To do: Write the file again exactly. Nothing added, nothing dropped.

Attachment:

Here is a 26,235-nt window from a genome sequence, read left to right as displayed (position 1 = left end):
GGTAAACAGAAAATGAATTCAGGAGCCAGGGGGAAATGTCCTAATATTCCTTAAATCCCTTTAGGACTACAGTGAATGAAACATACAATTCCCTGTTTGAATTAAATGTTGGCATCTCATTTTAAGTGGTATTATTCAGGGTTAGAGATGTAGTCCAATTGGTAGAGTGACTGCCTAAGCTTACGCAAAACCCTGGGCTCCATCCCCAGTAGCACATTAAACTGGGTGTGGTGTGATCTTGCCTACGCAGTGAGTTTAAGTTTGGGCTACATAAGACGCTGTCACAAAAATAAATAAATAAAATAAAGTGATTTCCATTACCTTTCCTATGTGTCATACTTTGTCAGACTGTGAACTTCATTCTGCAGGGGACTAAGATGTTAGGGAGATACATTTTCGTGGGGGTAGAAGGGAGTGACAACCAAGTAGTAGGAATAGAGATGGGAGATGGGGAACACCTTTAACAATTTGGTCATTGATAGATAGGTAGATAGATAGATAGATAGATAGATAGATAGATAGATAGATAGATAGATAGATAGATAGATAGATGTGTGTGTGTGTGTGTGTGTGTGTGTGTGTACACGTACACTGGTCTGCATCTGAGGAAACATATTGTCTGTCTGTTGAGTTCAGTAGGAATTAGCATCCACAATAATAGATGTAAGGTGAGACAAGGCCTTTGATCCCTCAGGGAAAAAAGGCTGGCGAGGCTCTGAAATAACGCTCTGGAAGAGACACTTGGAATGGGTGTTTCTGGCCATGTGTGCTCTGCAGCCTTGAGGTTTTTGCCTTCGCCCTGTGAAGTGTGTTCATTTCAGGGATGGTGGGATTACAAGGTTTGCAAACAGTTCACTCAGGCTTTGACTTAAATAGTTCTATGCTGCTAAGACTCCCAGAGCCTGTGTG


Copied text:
Here is a 26,235-nt window from a genome sequence, read left to right as displayed (position 1 = left end):
GGTAAACAGAAAATGAATTCAGGAGCCAGGGGGAAATGTCCTAATATTCCTTAAATCCCTTTAGGACTACAGTGAATGAAACATACAATTCCCTGTTTGAATTAAATGTTGGCATCTCATTTTAAGTGGTATTATTCAGGGTTAGAGATGTAGTCCAATTGGTAGAGTGACTGCCTAAGCTTACGCAAAACCCTGGGCTCCATCCCCAGTAGCACATTAAACTGGGTGTGGTGTGATCTTGCCTACGCAGTGAGTTTAAGTTTGGGCTACATAAGACGCTGTCACAAAAATAAATAAATAAAATAAAGTGATTTCCATTACCTTTCCTATGTGTCATACTTTGTCAGACTGTGAACTTCATTCTGCAGGGGACTAAGATGTTAGGGAGATACATTTTCGTGGGGGTAGAAGGGAGTGACAACCAAGTAGTAGGAATAGAGATGGGAGATGGGGAACACCTTTAACAATTTGGTCATTGATAGATAGGTAGATAGATAGATAGATAGATAGATAGATAGATAGATAGATAGATAGATAGATAGATAGATAGATGTGTGTGTGTGTGTGTGTGTGTGTGTGTGTACACGTACACTGGTCTGCATCTGAGGAAACATATTGTCTGTCTGTTGAGTTCAGTAGGAATTAGCATCCACAATAATAGATGTAAGGTGAGACAAGGCCTTTGATCCCTCAGGGAAAAAAGGCTGGCGAGGCTCTGAAATAACGCTCTGGAAGAGACACTTGGAATGGGTGTTTCTGGCCATGTGTGCTCTGCAGCCTTGAGGTTTTTGCCTTCGCCCTGTGAAGTGTGTTCATTTCAGGGATGGTGGGATTACAAGGTTTGCAAACAGTTCACTCAGGCTTTGACTTAAATAGTTCTATGCTGCTAAGACTCCCAGAGCCTGTGTG